'Two things fill the mind with ever-increasing wonder and awe, the more often and the more intensely the mind of thought is drawn to them: the starry heavens above me and the moral law within me.' -Immanuel Kant, Critique of Practical Reason

Google to Offer Free and Premium AdBlocking?

by Ethan Glover, Fri, Apr 21, 2017 - (Edited) Fri, Apr 21, 2017

According to the sources of Jack Marshall, reporter for The Wall Street Journal, Google may introduce an adblocking feature to Chrome.

Popular adblocking extensions have a bad habit of blocking everything. They leave users with the ethical choice of cutting off a site's income source to block auto-play videos, prestitials, and pop-ups.

Those three types of ads are the types of ads Google is allegedly working on blocking. The exciting part comes in when you consider that Google is the King of online ads. Ads are Google's main source of income.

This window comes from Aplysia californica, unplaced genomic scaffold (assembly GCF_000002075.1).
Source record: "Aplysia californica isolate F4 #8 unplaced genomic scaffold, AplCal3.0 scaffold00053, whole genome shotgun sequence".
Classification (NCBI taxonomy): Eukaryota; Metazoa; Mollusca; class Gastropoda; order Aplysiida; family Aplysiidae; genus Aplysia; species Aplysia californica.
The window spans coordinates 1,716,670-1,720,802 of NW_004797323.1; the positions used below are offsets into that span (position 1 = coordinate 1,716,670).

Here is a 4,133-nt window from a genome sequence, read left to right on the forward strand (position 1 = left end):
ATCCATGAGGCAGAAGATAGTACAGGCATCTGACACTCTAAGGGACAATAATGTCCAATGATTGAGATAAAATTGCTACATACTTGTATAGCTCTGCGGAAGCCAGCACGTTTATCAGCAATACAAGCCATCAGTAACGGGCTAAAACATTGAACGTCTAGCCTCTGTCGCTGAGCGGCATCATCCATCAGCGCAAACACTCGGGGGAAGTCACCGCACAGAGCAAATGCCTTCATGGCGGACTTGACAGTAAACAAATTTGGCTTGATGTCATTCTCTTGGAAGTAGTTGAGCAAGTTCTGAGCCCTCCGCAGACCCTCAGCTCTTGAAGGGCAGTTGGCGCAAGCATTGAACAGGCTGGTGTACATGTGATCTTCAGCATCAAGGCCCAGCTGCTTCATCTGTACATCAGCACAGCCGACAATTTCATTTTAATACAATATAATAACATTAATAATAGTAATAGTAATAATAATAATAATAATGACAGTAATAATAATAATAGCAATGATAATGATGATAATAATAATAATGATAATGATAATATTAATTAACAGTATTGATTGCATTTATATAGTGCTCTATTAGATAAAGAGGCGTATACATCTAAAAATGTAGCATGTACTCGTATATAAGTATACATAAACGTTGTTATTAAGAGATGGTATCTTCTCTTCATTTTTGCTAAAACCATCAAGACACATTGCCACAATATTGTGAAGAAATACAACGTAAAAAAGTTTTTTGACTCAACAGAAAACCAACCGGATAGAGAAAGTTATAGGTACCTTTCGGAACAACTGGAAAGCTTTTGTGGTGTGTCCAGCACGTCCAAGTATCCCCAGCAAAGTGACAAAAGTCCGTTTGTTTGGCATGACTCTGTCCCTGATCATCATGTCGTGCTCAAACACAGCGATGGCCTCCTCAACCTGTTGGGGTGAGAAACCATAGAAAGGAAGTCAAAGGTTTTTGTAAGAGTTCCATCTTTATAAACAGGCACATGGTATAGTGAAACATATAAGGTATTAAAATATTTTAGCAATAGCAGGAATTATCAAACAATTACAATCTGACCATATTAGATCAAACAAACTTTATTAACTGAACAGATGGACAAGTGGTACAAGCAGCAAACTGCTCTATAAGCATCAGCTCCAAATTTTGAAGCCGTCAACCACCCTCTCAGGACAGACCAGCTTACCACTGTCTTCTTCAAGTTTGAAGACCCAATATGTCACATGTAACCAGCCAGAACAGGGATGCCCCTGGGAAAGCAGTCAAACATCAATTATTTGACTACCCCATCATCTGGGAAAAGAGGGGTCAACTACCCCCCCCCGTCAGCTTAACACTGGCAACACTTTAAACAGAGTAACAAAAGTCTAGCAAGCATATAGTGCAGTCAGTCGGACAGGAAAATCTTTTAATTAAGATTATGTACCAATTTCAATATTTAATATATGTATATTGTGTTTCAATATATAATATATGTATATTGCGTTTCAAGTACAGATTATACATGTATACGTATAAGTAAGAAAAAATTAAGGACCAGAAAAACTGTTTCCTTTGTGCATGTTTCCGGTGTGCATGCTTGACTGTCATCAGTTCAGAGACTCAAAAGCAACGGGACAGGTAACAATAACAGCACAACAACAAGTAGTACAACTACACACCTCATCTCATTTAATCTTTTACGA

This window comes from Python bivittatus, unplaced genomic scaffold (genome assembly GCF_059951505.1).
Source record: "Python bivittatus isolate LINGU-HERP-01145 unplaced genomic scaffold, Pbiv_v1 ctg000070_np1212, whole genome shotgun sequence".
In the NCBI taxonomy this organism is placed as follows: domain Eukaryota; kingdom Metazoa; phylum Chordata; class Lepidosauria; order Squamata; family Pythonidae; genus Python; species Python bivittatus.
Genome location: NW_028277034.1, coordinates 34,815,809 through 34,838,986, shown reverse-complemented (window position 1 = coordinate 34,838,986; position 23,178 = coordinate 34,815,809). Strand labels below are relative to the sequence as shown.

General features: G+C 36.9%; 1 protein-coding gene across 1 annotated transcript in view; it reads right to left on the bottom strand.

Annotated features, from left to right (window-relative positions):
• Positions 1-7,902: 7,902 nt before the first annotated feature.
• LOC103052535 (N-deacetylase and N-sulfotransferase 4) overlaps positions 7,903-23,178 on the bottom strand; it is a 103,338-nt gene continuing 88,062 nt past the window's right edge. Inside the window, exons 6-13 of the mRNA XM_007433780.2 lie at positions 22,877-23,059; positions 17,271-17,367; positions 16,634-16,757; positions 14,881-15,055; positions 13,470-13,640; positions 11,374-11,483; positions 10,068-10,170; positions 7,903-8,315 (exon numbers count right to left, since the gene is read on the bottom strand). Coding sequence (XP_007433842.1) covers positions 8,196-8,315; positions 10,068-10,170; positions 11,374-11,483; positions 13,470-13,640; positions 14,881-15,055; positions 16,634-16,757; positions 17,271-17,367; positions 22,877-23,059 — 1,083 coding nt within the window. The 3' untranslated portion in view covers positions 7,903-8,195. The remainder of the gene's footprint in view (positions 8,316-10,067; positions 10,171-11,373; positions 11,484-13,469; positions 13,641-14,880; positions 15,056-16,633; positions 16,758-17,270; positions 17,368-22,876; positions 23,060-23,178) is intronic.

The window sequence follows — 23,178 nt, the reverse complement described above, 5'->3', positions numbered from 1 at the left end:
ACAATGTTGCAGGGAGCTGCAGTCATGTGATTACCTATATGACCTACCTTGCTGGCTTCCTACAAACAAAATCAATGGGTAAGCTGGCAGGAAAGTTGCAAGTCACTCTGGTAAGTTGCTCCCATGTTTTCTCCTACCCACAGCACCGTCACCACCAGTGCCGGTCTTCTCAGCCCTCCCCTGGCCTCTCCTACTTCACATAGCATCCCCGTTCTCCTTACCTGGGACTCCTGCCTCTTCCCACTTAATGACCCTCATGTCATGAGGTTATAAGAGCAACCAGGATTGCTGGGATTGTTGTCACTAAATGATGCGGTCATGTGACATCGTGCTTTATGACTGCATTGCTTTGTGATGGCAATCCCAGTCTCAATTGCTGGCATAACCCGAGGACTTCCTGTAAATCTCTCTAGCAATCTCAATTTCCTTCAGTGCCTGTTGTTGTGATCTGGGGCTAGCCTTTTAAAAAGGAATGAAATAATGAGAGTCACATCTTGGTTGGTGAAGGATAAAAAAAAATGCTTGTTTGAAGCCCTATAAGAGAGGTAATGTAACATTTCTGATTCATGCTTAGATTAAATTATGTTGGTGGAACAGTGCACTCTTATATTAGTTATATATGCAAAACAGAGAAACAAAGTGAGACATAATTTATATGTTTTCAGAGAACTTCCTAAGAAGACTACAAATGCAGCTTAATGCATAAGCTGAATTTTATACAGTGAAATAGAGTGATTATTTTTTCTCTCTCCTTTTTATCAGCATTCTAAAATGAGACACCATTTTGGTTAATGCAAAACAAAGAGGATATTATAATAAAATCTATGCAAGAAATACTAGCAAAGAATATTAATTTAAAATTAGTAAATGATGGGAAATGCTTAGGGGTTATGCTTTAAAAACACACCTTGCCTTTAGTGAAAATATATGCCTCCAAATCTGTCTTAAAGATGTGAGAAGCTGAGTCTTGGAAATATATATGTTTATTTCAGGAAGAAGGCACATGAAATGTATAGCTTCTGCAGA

Meaning, Google would have to leave behind ethical forms of advertising that help fund websites (as well as Google). Google's adblocker would only block ads that harm the user experience. (And no, there's no rational reason to believe that Google will block all ads but their own.)

Google already collects a massive amount of data via Googlebot and Search on ad types and the effect they have on UX. Most recently, Google Search started penalizing mobile sites that use intrusive interstitials. (Which have become increasingly common.)

While this update to Chrome would be great news for users who would no longer face the ethical dilemma between blocking all ads vs. none, there may be more to this story.

In January 2017, Google suspended Contributor with the promise to bring it back with a new version in early 2017. Contributor was a way for people to pay a monthly sum to block Google ads. Instead, user subscriptions would go directly to site owners without them having to depend on ads. Similar to YouTube Red.

I think this potential adblocking feature for Chrome could come with a premium version. A free version to block intrusive ads, and a premium version to block Google ads. Maybe, and hopefully, that premium version will be included with Google Music and YouTube Red. It's worth noting that doing so might suggest that Google is moving towards a model like Amazon Prime by bundling services together.

These are all hopes and opinions on my part. With the rerelease of Contributor coming, as well as news about an abblocker, it's hard not to connect the dots.